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2-Stage Vs. 1-Stage Air Conditioners

If you have never heard of a two-stage air conditioner, don't feel left out. Many people don't realize that air conditioners even have stages, let alone what the stages are all about. Single-stage air conditioners have been the industry standard for many years. Two-stage air conditioners offer the latest advances in technology. Learn how both systems operate and what they have to offer so you can make a wise choice when you get ready to purchase and install a new air conditioning system for your home.


Two-Stage

Two-stage air conditioners provide more even cooling.

A two-stage air conditioner uses two motor speeds to blow cool air into rooms.  The motor will run at 100 percent of its capacity or around 67 percent of its capacity.

When it is blowing at 100 percent, that is the second stage; the 67 percent capacity is the first stage.  The air conditioner is signaled which stage to use by the thermostat.

For example, if you have been away from home and turned the air conditioner off, the thermostat will signal the air conditioner to use the second, full-capacity stage to cool the home quickly and reach the desired temperature set on the thermostat.  Once the desired room temperature is reached, the thermostat will signal the air conditioner to drop down to the first stage.


Single Stage

A single-stage air conditioner only has one motor speed.  Consequently, the air conditioner is operating at its full, 100 percent capacity at all times.

When the room reaches the desired temperature on the thermostat, the air conditioner motor will turn off and cease to push and blow cool air through the ducts and vents of the home.  When the room temperature rises above the thermostat setting, the air conditioner turns back on again to disburse cool air through the home's ductwork system and vents.


Similarities

The main similarity is that a single-stage and a two-stage air conditioner will do what they are designed to do: make your home cool and comfortable.  Both types of systems work in conjunction with your thermostat, and your home's overall HVAC system.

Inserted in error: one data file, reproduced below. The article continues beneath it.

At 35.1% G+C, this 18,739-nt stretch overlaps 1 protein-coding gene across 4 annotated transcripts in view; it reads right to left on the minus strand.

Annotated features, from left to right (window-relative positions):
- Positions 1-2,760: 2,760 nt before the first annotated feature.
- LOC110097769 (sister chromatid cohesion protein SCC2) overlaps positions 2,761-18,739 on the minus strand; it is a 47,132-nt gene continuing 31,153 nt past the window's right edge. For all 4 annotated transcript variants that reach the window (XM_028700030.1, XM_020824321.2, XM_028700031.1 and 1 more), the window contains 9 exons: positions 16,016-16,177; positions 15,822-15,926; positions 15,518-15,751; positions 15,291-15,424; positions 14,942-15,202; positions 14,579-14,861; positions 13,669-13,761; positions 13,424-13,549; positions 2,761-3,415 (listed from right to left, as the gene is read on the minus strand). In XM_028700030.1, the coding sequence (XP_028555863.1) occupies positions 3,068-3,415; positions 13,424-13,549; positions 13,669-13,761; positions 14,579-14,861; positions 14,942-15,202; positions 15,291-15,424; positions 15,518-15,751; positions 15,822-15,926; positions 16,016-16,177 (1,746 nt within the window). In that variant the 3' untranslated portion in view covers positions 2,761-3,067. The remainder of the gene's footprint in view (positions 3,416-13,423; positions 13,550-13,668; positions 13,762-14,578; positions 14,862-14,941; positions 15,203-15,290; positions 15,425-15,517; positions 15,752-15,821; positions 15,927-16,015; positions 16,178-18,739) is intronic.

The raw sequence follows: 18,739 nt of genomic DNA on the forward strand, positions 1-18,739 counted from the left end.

Each type of system also has a Seasonal Energy Efficiency Rating (SEER).  The higher the SEER rating, the more efficient the air conditioner and the more money you save on electricity.


Differences

Two-stage air conditioners have higher SEER ratings than single-stage air conditioners.  Ratings for two-stage units typically start around 14 and go as high as 21 while single-stage air conditioners start around 8 and stop at about 14.

Those with a Seer under 10 are typically single-stage portable air conditioners, such as window box units.  A higher SEER also means less use of energy and savings on your utility bills.

For example, a single-stage air conditioner with a SEER rating of 10 could cost as much as $80 to use each year while a two-stage air conditioner with a SEER of 18 may only cost around $39 according to data used by the Whirlpool Corporation. 


Considerations

If you live in a warm climate where an air conditioner is as much relied on as heating is in colder climates, a two-stage air conditioner is probably the best choice for your home cooling needs.  If you have a multi-story home, a two-stage air conditioner will also be more effective at providing even cooling upstairs and downstairs instead of one floor feeling cooler than the other.

However, if you live in a cold or milder climate, a single-stage unit may be all you really need because you don't use the air condition for enough days and cooling hours to justify the investment in a two-stage unit.  Another consideration is whether you live in an area where electricity rates are frozen.

In that case, you would not really see the savings on your bill that a two-stage air conditioner provides as dramatically as if you were living in an area where electric rates are unregulated. 

About the Author

Cheryl Munson has been writing since 1990, with experience as a writer and creative director in the advertising industry. She holds a Bachelor of Arts in journalism with a focus on advertising from the University of Wisconsin in Madison.

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